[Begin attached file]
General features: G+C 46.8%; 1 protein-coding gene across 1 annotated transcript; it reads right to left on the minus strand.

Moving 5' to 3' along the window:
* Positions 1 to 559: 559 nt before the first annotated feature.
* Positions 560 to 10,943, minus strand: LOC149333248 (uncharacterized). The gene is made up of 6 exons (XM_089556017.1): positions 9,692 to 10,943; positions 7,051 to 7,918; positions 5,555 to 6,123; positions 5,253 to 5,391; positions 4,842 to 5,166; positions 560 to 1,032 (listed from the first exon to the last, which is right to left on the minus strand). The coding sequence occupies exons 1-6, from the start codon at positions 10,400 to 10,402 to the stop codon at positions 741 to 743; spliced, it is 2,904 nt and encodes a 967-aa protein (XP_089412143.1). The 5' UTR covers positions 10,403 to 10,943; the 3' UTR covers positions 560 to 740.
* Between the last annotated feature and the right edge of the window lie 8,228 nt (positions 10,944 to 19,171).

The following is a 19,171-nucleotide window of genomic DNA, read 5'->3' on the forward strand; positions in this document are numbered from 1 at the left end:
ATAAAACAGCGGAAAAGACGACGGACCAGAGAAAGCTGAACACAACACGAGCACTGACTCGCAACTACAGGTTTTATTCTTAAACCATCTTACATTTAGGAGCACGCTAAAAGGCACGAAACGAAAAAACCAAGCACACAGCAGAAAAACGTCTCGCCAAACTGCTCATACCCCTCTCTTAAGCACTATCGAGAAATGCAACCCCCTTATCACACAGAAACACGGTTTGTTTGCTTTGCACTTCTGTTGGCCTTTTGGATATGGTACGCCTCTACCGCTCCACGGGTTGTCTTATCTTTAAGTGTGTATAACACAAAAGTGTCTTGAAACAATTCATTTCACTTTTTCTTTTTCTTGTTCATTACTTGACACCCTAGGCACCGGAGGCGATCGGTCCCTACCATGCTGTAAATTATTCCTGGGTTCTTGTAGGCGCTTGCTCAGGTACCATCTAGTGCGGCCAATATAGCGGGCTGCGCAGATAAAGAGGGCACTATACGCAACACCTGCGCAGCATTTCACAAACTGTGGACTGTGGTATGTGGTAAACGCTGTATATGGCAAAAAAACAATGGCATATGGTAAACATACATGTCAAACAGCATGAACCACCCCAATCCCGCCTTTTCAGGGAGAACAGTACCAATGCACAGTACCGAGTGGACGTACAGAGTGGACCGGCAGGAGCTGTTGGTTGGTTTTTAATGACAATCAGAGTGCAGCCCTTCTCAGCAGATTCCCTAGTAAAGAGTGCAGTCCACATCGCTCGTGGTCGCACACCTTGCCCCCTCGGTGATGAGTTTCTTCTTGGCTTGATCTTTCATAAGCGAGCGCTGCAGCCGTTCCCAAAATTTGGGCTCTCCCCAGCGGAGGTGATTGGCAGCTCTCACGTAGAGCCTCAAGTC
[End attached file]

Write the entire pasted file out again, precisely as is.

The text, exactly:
General features: G+C 46.8%; 1 protein-coding gene across 1 annotated transcript; it reads right to left on the minus strand.

Moving 5' to 3' along the window:
* Positions 1 to 559: 559 nt before the first annotated feature.
* Positions 560 to 10,943, minus strand: LOC149333248 (uncharacterized). The gene is made up of 6 exons (XM_089556017.1): positions 9,692 to 10,943; positions 7,051 to 7,918; positions 5,555 to 6,123; positions 5,253 to 5,391; positions 4,842 to 5,166; positions 560 to 1,032 (listed from the first exon to the last, which is right to left on the minus strand). The coding sequence occupies exons 1-6, from the start codon at positions 10,400 to 10,402 to the stop codon at positions 741 to 743; spliced, it is 2,904 nt and encodes a 967-aa protein (XP_089412143.1). The 5' UTR covers positions 10,403 to 10,943; the 3' UTR covers positions 560 to 740.
* Between the last annotated feature and the right edge of the window lie 8,228 nt (positions 10,944 to 19,171).

The following is a 19,171-nucleotide window of genomic DNA, read 5'->3' on the forward strand; positions in this document are numbered from 1 at the left end:
ATAAAACAGCGGAAAAGACGACGGACCAGAGAAAGCTGAACACAACACGAGCACTGACTCGCAACTACAGGTTTTATTCTTAAACCATCTTACATTTAGGAGCACGCTAAAAGGCACGAAACGAAAAAACCAAGCACACAGCAGAAAAACGTCTCGCCAAACTGCTCATACCCCTCTCTTAAGCACTATCGAGAAATGCAACCCCCTTATCACACAGAAACACGGTTTGTTTGCTTTGCACTTCTGTTGGCCTTTTGGATATGGTACGCCTCTACCGCTCCACGGGTTGTCTTATCTTTAAGTGTGTATAACACAAAAGTGTCTTGAAACAATTCATTTCACTTTTTCTTTTTCTTGTTCATTACTTGACACCCTAGGCACCGGAGGCGATCGGTCCCTACCATGCTGTAAATTATTCCTGGGTTCTTGTAGGCGCTTGCTCAGGTACCATCTAGTGCGGCCAATATAGCGGGCTGCGCAGATAAAGAGGGCACTATACGCAACACCTGCGCAGCATTTCACAAACTGTGGACTGTGGTATGTGGTAAACGCTGTATATGGCAAAAAAACAATGGCATATGGTAAACATACATGTCAAACAGCATGAACCACCCCAATCCCGCCTTTTCAGGGAGAACAGTACCAATGCACAGTACCGAGTGGACGTACAGAGTGGACCGGCAGGAGCTGTTGGTTGGTTTTTAATGACAATCAGAGTGCAGCCCTTCTCAGCAGATTCCCTAGTAAAGAGTGCAGTCCACATCGCTCGTGGTCGCACACCTTGCCCCCTCGGTGATGAGTTTCTTCTTGGCTTGATCTTTCATAAGCGAGCGCTGCAGCCGTTCCCAAAATTTGGGCTCTCCCCAGCGGAGGTGATTGGCAGCTCTCACGTAGAGCCTCAAGTC